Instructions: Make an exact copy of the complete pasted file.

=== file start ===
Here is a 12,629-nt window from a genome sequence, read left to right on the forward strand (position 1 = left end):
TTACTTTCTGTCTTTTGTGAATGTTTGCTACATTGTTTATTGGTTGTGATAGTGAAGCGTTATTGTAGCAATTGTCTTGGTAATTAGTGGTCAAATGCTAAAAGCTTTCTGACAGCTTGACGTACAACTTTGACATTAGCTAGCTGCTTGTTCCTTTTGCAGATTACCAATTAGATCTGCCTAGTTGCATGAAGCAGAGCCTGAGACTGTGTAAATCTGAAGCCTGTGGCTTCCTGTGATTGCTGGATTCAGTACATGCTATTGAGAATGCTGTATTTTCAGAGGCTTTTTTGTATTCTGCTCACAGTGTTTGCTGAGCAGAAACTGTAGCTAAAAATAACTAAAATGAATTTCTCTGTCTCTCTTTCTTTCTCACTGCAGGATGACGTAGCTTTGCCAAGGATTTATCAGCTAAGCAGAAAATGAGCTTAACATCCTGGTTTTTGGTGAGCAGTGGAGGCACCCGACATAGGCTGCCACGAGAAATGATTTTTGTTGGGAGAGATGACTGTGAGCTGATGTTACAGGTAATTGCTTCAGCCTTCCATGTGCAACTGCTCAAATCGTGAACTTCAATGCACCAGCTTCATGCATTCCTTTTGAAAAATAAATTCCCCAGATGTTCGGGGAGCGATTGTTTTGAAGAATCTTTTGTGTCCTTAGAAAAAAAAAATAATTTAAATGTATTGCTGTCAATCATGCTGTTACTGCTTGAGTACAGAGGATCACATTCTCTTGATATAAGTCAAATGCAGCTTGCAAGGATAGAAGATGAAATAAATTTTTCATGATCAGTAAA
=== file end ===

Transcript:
Here is a 12,629-nt window from a genome sequence, read left to right on the forward strand (position 1 = left end):
TTACTTTCTGTCTTTTGTGAATGTTTGCTACATTGTTTATTGGTTGTGATAGTGAAGCGTTATTGTAGCAATTGTCTTGGTAATTAGTGGTCAAATGCTAAAAGCTTTCTGACAGCTTGACGTACAACTTTGACATTAGCTAGCTGCTTGTTCCTTTTGCAGATTACCAATTAGATCTGCCTAGTTGCATGAAGCAGAGCCTGAGACTGTGTAAATCTGAAGCCTGTGGCTTCCTGTGATTGCTGGATTCAGTACATGCTATTGAGAATGCTGTATTTTCAGAGGCTTTTTTGTATTCTGCTCACAGTGTTTGCTGAGCAGAAACTGTAGCTAAAAATAACTAAAATGAATTTCTCTGTCTCTCTTTCTTTCTCACTGCAGGATGACGTAGCTTTGCCAAGGATTTATCAGCTAAGCAGAAAATGAGCTTAACATCCTGGTTTTTGGTGAGCAGTGGAGGCACCCGACATAGGCTGCCACGAGAAATGATTTTTGTTGGGAGAGATGACTGTGAGCTGATGTTACAGGTAATTGCTTCAGCCTTCCATGTGCAACTGCTCAAATCGTGAACTTCAATGCACCAGCTTCATGCATTCCTTTTGAAAAATAAATTCCCCAGATGTTCGGGGAGCGATTGTTTTGAAGAATCTTTTGTGTCCTTAGAAAAAAAAAATAATTTAAATGTATTGCTGTCAATCATGCTGTTACTGCTTGAGTACAGAGGATCACATTCTCTTGATATAAGTCAAATGCAGCTTGCAAGGATAGAAGATGAAATAAATTTTTCATGATCAGTAAA